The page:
## 2 Stokes parameters and quantum Boltzmann equation

*I*,

*Q*,

*U*and

*V*.

*I*denotes the intensity of the laser beam,

*V*shows the difference between left- and right-circular polarization

*Q*and

*U*indicate the linear polarization.

*Q*is defined by the intensity difference between the polarized components of the electromagnetic wave in the direction of the

*x*and

*y*axes.

*U*quantifies the discrepancy between \(45^{\circ }\) and \( 135^{\circ }\) counted from the positive

*x*axis, to the reference plane [37]. The linear polarization can also be shown by vector \(P\equiv \sqrt{Q^2+U^2}\) [38]. The Stokes parameters can be specified by a superposition of two opposite, right- and left-hand circular polarization contributions, \((\hat{\mathbf{R}})\) and \((\hat{\mathbf{L}})\):

*Q*and

*U*as follows:

## 3 The generation of circular polarization in the SME

*c*coefficients. In fact, the anti-symmetric part at leading order is equivalent to the redefinition in the representation of the Dirac matrices [40]. Therefore the physical quantities are independent of the anti-symmetric part of the c coefficient at leading order. Then the time evolution of the Stokes parameters given in Eq. (5) is obtained as follows: [2]:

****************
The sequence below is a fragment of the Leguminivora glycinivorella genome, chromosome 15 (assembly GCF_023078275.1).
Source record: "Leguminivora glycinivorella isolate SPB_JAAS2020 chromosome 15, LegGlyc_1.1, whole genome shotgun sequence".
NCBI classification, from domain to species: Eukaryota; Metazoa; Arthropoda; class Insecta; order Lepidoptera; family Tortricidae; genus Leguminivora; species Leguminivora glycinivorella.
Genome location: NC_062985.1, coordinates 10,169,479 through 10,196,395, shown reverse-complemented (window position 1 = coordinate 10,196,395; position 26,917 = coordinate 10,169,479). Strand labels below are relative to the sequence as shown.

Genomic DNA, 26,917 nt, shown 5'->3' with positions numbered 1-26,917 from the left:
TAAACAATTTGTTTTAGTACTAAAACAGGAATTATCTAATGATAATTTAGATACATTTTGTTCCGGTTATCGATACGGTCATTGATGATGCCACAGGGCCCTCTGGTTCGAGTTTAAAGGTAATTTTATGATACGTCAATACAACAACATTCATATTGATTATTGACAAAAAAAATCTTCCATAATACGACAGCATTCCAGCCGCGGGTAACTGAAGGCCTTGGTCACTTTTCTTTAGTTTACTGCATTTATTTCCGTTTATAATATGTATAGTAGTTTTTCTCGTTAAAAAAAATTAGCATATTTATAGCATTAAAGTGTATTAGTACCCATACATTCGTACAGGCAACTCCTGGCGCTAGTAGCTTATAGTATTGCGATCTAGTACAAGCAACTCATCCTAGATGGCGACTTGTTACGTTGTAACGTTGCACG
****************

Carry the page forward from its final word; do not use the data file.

*q*and

*k*are the momenta of leptons and photons, respectively. In particular, available bounds on coefficients of the SME are given in the Standard Sun-centered non-rotating inertial reference frame. However, the experimental set up is usually managed based on the Earth. Therefore, for parameterizing our result, it is necessary to introduce Cartesian coordinates on the Earth frame and suitable basis of vectors for a non-rotating frame. Let us define a coordinate system in three-dimensional space. \(({{\hat{X}}},{{\hat{Y}}},{{\hat{Z}}})\) shows the non-rotating basis in which \({{\hat{Z}}}\) points along the Earth’s axis on the north direction. Then the non-relativistic transformation to a lab basis \(({{\hat{x}}},{{\hat{y}}},{{\hat{z}}})\) at any time

*t*is given by [41]

## 4 Set up of laser and charged beams collision

*z*-axis and the 4-vector momentum of charged lepton